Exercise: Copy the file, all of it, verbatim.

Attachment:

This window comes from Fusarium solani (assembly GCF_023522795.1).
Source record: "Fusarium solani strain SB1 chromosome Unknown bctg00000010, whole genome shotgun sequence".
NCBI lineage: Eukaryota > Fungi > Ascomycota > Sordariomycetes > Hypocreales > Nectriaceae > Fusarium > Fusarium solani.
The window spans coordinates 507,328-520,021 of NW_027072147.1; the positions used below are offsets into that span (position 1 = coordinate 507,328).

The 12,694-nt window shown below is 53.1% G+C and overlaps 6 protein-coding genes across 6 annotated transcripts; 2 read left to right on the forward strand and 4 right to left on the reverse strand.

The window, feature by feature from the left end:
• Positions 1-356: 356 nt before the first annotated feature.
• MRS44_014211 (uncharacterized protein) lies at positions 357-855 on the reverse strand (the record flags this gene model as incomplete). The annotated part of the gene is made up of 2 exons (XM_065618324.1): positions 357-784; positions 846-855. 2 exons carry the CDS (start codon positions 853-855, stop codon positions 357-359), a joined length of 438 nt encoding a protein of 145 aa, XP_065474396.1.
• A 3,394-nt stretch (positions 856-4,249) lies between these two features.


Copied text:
This window comes from Fusarium solani (assembly GCF_023522795.1).
Source record: "Fusarium solani strain SB1 chromosome Unknown bctg00000010, whole genome shotgun sequence".
NCBI lineage: Eukaryota > Fungi > Ascomycota > Sordariomycetes > Hypocreales > Nectriaceae > Fusarium > Fusarium solani.
The window spans coordinates 507,328-520,021 of NW_027072147.1; the positions used below are offsets into that span (position 1 = coordinate 507,328).

The 12,694-nt window shown below is 53.1% G+C and overlaps 6 protein-coding genes across 6 annotated transcripts; 2 read left to right on the forward strand and 4 right to left on the reverse strand.

The window, feature by feature from the left end:
• Positions 1-356: 356 nt before the first annotated feature.
• MRS44_014211 (uncharacterized protein) lies at positions 357-855 on the reverse strand (the record flags this gene model as incomplete). The annotated part of the gene is made up of 2 exons (XM_065618324.1): positions 357-784; positions 846-855. 2 exons carry the CDS (start codon positions 853-855, stop codon positions 357-359), a joined length of 438 nt encoding a protein of 145 aa, XP_065474396.1.
• A 3,394-nt stretch (positions 856-4,249) lies between these two features.